We are well into our HEX experiment (week 3), and it’s no less painful than the first week but unlike then, we’re now much more prepared for it and handle the fall out a little better (soreness is no longer shocking).
For the purposes of this experiment, two of us are using the Jillian Michael’s at home ‘Banish’ workout, while the other two are using CrossFit and HIIT type workouts.
The main goal of this was simply to get in more activity than we currently were. And while our aim is 4 sessions per week we aren’t limited by it. Some of us choose to supplement with other exercise, like weightlifting and kickboxing, while the rest find ways to increase their activity throughout the day such as walking during lunch break and using the stairs instead of the elevator.
Part of our agreement [HEX experiment] states that we video tape and share our [workout] sessions as proof that we are in fact doing as we say we’re doing. This means that in most cases that’s done with our cell phone so pardon the quality of the videos you will see.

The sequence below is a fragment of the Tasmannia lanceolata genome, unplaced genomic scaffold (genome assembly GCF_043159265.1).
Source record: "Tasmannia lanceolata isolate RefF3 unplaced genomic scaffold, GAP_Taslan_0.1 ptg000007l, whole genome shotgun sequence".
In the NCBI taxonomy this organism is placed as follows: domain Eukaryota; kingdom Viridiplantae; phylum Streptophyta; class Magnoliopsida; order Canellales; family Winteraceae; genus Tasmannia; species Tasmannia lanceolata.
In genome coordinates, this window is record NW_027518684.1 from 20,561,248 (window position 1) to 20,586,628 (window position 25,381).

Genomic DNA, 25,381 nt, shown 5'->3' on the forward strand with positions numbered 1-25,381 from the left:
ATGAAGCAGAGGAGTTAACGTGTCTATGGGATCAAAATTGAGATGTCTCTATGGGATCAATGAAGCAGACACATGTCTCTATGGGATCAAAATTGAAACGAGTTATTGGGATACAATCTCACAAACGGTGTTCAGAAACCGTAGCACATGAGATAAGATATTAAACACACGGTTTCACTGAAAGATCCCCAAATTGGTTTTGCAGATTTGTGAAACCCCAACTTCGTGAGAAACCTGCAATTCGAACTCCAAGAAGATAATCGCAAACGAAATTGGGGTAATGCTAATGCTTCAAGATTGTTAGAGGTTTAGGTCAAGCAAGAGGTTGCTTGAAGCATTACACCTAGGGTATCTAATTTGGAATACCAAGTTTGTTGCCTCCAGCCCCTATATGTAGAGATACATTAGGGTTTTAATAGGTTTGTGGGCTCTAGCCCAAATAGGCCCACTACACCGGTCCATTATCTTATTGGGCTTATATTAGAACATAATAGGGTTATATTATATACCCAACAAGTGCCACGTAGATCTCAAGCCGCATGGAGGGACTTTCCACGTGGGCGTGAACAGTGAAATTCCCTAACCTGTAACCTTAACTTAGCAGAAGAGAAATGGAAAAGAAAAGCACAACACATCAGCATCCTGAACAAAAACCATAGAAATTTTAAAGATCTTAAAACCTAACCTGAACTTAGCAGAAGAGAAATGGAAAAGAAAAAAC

In spite of what the video shows however, note that we are all at very different places in our ‘levels of fitness’. We are not trying to ‘demo’ any particular exercise nor tell you how to do them, instead we are sharing our experiences with them.
It is from said experiences that we offer the following pieces of advice ad tips.
- No matter at what level of fitness you think you’re at, find an activity you like and just start. If you’re not sure, make a list of possibilities, try them one at a time (even multiple times) until one clicks.
- From there you’re only aim should be to get better each and every time and that can only happen if you keep going back.
- You will have days when you’re too exhausted to exercise, or some unexpected mess happens that throws you off, roll with it. Don’t fight it. Just pick up the next day.
- You will fail at some exercises, or you may not be able to do a few. That’s perfectly ok. Find a modification that helps you get the necessary work done.
- Check your ego and recognize that it’s a process for which there are no shortcuts. It is a long and extremely winding road that requires patience and persistence.